House Minority Leader Kevin McCarthy (R-CA) rejected an idea floated by Trump to delay the November presidential election, saying Thursday that it should go forward as planned.
“Never in the history of the federal elections have we ever not held an election and we should go forward with our election,” McCarthy told reporters when asked about the proposition of a delay during a press conference.
The remarks follow a Thursday morning tweet by the President that suggested delaying the election due to the baseless assertion that widespread mail-in voting will lead to a “fraudulent” election.
But Trump does not have the authority to move an election and bide more time to win favor from his diminishing base.
Federal law sets Election Day as “the Tuesday next after the first Monday in November.” If Trump or any of his GOP allies in the Senate wanted to change this law, they would need to go through the Democratic House.
Senate Majority Leader Mitch McConnell (R-KY) has already made clear in a statement confirmed by his communications director, David Popp, that November’s election date is set in stone. In an interview with WNKYTV, a local NBC and CBS affiliate in Kentucky scheduled to air in full Thursday evening, the GOP senator will cite past crises that have taken place during an election.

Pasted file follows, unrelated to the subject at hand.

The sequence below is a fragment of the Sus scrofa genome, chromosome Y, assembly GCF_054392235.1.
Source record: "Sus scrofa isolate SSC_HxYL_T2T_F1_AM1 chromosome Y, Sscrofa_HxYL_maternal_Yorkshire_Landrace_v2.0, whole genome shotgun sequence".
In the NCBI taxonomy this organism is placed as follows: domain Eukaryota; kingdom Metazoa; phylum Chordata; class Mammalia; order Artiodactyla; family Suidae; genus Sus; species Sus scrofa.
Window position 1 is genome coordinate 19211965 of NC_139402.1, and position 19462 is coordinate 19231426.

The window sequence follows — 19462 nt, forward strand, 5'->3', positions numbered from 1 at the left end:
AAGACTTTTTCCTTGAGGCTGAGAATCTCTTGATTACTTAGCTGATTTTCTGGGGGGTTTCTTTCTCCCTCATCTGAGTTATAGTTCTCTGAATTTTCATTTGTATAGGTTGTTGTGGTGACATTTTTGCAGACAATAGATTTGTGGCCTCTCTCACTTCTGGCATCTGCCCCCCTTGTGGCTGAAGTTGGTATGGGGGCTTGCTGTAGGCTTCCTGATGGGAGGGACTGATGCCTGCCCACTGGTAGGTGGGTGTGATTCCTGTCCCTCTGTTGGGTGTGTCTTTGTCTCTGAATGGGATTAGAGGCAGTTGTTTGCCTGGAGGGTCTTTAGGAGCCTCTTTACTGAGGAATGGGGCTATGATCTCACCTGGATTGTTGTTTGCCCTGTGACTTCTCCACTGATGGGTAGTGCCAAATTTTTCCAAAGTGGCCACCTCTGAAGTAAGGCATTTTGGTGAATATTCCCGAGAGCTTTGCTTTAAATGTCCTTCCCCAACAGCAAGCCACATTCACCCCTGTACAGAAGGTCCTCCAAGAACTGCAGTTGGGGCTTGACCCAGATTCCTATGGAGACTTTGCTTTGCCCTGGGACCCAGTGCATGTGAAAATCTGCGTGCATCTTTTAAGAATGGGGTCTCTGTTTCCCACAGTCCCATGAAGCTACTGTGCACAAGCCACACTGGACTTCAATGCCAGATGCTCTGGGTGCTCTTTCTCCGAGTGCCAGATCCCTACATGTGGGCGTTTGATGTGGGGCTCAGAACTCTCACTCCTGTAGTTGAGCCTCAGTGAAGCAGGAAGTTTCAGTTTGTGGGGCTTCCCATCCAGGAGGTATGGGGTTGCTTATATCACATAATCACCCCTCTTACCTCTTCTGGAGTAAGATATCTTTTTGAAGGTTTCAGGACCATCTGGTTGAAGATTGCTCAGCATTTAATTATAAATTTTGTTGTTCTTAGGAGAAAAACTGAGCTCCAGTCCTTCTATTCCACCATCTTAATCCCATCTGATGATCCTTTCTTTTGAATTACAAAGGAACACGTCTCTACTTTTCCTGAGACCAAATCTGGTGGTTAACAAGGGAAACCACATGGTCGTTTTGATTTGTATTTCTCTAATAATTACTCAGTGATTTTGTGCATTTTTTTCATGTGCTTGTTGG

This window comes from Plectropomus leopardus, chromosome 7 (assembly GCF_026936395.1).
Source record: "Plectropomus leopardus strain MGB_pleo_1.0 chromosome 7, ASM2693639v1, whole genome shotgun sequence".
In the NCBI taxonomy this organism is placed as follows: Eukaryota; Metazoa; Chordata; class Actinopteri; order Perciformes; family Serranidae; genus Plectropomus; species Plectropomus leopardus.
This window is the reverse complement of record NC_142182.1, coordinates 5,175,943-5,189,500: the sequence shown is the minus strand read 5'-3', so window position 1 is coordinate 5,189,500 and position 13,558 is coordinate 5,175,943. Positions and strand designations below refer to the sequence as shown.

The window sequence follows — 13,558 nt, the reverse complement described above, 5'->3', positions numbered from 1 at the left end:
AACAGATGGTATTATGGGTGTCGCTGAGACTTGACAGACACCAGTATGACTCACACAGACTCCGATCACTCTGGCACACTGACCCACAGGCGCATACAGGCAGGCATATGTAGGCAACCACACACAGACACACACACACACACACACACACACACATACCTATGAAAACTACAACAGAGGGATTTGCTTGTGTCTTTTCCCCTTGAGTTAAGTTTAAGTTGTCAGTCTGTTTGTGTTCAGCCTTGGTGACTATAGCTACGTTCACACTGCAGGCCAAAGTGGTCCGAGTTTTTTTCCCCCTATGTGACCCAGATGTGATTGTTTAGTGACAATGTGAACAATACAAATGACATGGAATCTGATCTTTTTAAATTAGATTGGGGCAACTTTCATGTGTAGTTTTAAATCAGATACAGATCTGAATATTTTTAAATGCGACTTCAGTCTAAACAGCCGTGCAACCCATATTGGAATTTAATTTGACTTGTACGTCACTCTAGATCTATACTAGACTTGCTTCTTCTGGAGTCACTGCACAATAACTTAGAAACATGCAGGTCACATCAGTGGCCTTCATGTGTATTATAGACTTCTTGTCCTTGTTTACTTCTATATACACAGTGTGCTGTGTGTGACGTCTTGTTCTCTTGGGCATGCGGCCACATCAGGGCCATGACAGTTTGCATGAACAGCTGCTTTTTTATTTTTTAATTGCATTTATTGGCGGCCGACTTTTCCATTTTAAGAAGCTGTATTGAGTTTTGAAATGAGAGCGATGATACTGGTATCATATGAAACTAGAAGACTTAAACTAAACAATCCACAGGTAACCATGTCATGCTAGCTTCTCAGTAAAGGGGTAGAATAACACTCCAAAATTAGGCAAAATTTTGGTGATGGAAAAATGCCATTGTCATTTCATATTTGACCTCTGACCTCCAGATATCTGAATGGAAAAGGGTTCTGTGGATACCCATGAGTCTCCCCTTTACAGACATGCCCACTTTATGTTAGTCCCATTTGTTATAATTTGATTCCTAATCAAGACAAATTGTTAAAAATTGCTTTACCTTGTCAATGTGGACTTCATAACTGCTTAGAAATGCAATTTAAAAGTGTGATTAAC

CNN correspondent Manu Raju tweeted after Trump’s suggestion Thursday that even close Trump ally Sen. Lindsey Graham (R-SC) had said when asked about a potential delay: “I don’t think that’s a particularly good idea.”
Before Trump’s tweet on Thursday, Democrats had expressed growing concern that the President will try to delay the election or deem its results illegitimate.
Trump has made a routine of railing against mail-in voting, making claims that bristle against the wisdom of experts, by saying that ballots will be reprinted, robbed from mailboxes and cause widespread fraud.
During a House Judiciary Committee hearing Tuesday, Democratic leaders asked Attorney General William Barr whether he believed that claims of election fraud were legitimate. Barr, who has repeatedly sided with the President and politicized the Justice Department to favor Trump and many of his allies, said that that while he doesn’t not advocate for “wholesale” mail-in voting he has “no reason to think” that the upcoming election will be “rigged.”